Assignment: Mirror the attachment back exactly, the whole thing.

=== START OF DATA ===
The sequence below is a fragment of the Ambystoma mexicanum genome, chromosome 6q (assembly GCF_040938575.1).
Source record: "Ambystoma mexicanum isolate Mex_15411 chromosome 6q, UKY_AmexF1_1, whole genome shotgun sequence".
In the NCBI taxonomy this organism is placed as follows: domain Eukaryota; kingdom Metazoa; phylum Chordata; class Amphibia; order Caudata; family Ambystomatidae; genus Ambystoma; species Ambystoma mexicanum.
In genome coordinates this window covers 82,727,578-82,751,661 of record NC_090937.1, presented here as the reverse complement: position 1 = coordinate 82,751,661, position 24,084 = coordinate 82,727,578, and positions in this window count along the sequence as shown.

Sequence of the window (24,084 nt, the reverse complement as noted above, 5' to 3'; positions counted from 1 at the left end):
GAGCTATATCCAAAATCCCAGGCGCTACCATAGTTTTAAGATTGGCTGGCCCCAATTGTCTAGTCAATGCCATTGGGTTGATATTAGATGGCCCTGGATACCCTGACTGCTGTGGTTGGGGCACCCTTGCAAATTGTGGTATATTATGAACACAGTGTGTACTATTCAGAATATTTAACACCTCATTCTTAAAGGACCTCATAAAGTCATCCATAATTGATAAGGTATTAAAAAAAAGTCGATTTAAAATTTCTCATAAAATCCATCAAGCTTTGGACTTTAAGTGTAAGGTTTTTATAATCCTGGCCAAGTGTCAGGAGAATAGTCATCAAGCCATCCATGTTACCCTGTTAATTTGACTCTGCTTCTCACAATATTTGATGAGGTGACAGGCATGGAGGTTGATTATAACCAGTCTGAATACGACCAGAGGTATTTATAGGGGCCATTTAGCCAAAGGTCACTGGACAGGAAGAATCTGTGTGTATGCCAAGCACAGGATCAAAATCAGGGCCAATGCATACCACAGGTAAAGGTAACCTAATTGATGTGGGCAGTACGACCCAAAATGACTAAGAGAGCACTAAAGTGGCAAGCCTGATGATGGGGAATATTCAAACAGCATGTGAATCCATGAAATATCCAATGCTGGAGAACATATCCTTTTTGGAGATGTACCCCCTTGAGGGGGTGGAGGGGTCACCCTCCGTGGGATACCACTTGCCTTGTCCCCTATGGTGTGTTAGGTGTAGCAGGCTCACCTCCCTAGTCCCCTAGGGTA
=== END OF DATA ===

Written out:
The sequence below is a fragment of the Ambystoma mexicanum genome, chromosome 6q (assembly GCF_040938575.1).
Source record: "Ambystoma mexicanum isolate Mex_15411 chromosome 6q, UKY_AmexF1_1, whole genome shotgun sequence".
In the NCBI taxonomy this organism is placed as follows: domain Eukaryota; kingdom Metazoa; phylum Chordata; class Amphibia; order Caudata; family Ambystomatidae; genus Ambystoma; species Ambystoma mexicanum.
In genome coordinates this window covers 82,727,578-82,751,661 of record NC_090937.1, presented here as the reverse complement: position 1 = coordinate 82,751,661, position 24,084 = coordinate 82,727,578, and positions in this window count along the sequence as shown.

Sequence of the window (24,084 nt, the reverse complement as noted above, 5' to 3'; positions counted from 1 at the left end):
GAGCTATATCCAAAATCCCAGGCGCTACCATAGTTTTAAGATTGGCTGGCCCCAATTGTCTAGTCAATGCCATTGGGTTGATATTAGATGGCCCTGGATACCCTGACTGCTGTGGTTGGGGCACCCTTGCAAATTGTGGTATATTATGAACACAGTGTGTACTATTCAGAATATTTAACACCTCATTCTTAAAGGACCTCATAAAGTCATCCATAATTGATAAGGTATTAAAAAAAAGTCGATTTAAAATTTCTCATAAAATCCATCAAGCTTTGGACTTTAAGTGTAAGGTTTTTATAATCCTGGCCAAGTGTCAGGAGAATAGTCATCAAGCCATCCATGTTACCCTGTTAATTTGACTCTGCTTCTCACAATATTTGATGAGGTGACAGGCATGGAGGTTGATTATAACCAGTCTGAATACGACCAGAGGTATTTATAGGGGCCATTTAGCCAAAGGTCACTGGACAGGAAGAATCTGTGTGTATGCCAAGCACAGGATCAAAATCAGGGCCAATGCATACCACAGGTAAAGGTAACCTAATTGATGTGGGCAGTACGACCCAAAATGACTAAGAGAGCACTAAAGTGGCAAGCCTGATGATGGGGAATATTCAAACAGCATGTGAATCCATGAAATATCCAATGCTGGAGAACATATCCTTTTTGGAGATGTACCCCCTTGAGGGGGTGGAGGGGTCACCCTCCGTGGGATACCACTTGCCTTGTCCCCTATGGTGTGTTAGGTGTAGCAGGCTCACCTCCCTAGTCCCCTAGGGTA